Rural Iowa Superintendent: Educators Don’t Feel Trusted by Legislators

A rural Iowa school superintendent shared some insight on how educators are feeling about being in the political crosshairs during an Iowa House Education Subcommittee hearing on Thursday.

“We’re working like dogs to have additional requirements so that everybody has access to what they already have access to,” said Russ Adams, superintendent of the Orange City-based MOC Floyd Valley School District.

“You may not intend to say you don’t trust educators, but I’m telling you in the political environment right now, educators do not feel trusted at all. That’s sad and it’s frustrating. I gave my whole life to that profession. I have people daily talking to me about leaving the profession. Please give thought to that.”

Adams’ comments were directed at Rep. John Wills (R-Spirit Lake) during an exchange on House Study Bill 706. A portion of the bill is intended to increase transparency and ensure teachers and schools are following state standards.

According to the bill, educators would need to provide all their textbooks, books, articles, syllabi, website links, outlines, handouts, presentations, videos, and other educational materials for documentation, review, and approval twice a year. Anything used in student instruction would need to be published on the school district’s website by Aug. 23 and again by Jan. 15.

That standard would apply to each class in the school district and materials have to be sorted by subject area, grade level, and teacher. Also, the publishing dates fall around the start of the school year and the end of winter break, so teachers would have to create lesson plans months ahead of time for each class they teach.

The bill does not address how instructors would be able to teach current events. It also does not apply to charter or private schools.

If a school district is not compliant, the Iowa Department of Education would reduce state funding “in proportion to the actual damages caused by the school district’s violation” of the new code.

When advocating for the bill to move out of subcommittee, which it did, Wills backtracked on Iowa Senate President Jake Chapman’s reference to teachers having a “sinister agenda.” The Adel Republican made the remark on the opening day of the 2022 legislative session.

“I very much like to move this one forward, not because I don’t trust teachers or because we think that there is something sinister going on but more to the point of parents want this; parents are asking for this,” Wills said.

“When I was in a classroom when I was teaching, that was one of the things that we always wanted. We always wanted parental involvement. Well, here now we have parents who want involvement and I think that we need to give them that ability to have that transparency; understand what their children are being taught and that sort of thing.”


by Ty Rushing

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4 Comments on "Rural Iowa Superintendent: Educators Don’t Feel Trusted by Legislators"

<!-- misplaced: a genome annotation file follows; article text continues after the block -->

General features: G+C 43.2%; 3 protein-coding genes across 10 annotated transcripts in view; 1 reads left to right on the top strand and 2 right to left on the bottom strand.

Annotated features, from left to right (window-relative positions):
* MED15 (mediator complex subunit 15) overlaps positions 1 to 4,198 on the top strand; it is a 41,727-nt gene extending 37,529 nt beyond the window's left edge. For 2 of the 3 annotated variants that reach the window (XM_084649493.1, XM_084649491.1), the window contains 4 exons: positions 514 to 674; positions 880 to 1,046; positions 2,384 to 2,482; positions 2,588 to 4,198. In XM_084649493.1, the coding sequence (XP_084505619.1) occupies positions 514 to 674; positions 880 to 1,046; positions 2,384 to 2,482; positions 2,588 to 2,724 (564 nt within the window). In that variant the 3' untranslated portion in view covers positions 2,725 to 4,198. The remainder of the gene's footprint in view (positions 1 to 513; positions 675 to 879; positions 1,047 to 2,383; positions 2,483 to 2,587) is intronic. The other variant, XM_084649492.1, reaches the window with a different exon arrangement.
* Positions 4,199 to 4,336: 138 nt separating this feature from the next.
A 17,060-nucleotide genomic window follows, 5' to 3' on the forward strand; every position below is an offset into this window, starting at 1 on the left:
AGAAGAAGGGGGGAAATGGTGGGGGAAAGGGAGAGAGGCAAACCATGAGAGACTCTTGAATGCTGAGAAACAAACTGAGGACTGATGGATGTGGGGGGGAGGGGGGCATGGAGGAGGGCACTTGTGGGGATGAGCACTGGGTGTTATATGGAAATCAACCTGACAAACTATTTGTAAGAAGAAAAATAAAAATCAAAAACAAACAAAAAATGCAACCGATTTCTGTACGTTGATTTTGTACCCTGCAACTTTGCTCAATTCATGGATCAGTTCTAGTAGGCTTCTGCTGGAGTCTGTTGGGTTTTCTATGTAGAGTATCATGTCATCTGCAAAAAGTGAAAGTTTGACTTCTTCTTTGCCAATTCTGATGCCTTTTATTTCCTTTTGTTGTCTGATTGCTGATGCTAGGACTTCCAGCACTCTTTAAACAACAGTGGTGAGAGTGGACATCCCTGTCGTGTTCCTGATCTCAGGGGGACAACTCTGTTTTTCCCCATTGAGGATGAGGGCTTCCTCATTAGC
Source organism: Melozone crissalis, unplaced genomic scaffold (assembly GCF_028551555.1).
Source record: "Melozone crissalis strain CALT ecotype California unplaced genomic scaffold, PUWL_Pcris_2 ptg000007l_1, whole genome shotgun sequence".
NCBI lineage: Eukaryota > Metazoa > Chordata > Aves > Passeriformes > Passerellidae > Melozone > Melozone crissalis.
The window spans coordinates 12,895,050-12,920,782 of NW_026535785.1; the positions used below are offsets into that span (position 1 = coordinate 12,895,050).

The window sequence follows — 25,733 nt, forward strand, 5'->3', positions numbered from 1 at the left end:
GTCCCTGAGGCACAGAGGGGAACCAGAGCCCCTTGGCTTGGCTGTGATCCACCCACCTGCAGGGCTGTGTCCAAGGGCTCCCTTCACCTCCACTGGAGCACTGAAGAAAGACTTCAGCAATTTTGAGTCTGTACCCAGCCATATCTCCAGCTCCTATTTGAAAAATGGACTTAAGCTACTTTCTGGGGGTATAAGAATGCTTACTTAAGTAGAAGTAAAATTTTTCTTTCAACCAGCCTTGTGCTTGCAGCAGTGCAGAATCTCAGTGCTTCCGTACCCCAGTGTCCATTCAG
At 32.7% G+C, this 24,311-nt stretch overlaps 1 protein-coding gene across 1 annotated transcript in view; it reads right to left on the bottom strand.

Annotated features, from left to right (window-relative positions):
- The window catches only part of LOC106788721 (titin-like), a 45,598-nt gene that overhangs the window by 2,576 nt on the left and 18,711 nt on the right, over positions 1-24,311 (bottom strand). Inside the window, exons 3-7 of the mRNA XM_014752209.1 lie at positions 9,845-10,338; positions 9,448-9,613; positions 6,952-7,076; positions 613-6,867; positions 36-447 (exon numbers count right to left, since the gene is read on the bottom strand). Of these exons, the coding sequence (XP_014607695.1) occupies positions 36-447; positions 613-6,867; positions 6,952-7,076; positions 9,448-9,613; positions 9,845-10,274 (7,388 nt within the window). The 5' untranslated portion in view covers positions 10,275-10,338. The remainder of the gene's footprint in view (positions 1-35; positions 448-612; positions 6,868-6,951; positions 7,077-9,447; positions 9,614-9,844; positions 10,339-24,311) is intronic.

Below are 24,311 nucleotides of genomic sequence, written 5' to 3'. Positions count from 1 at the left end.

• To have teachers required to have specific lesson plans, materials, presented to parents and the state months in advance suggests that teachers in classrooms are robotic with no regard to the children they’re teaching. Having curriculum chosen makes total sense, and is currently being done. However, the needs of children MUST be considered before making SPECIFIC lesson plans. Even the best-laid plans must be adapted even on a day to day basis to accommodate responses and needs of children. Clearly the legislators suggesting these requirements have never observed classrooms and cared about needs of students.
    I feel it’s time for any legislators voting on education laws be required to spend at least a day in a classroom to understand the process of learning.

  • It is time you people in the legislature take a look at the real picture. There is absolutely no way a teacher can make lesson plans for an entire year. Perhaps by the week and hope they can get that accomplished. What has been created in many schools is an adverse environment with students having little respect for teachers and education in general. Maybe you need to focus more on how this can be managed and work more in the area of school control. I taught and coached for 36 years and would find it today to go back and manage a classroom with control highly difficult.

  • This is exactly why teachers don’t feel trusted and most refuse to sign early contracts. Teachers will be leaving the state by the hundreds. I voted for republican legislation. Will not do it again. Parents want involvement. Less than 3% showed up at parent teacher conferences. Curriculum information has always been available. This is a slap in the face to teachers.

  • Maybe Iowa educators don’t feel trusted by legislators because the educators can read bills and also have functioning brains? Just a thought.

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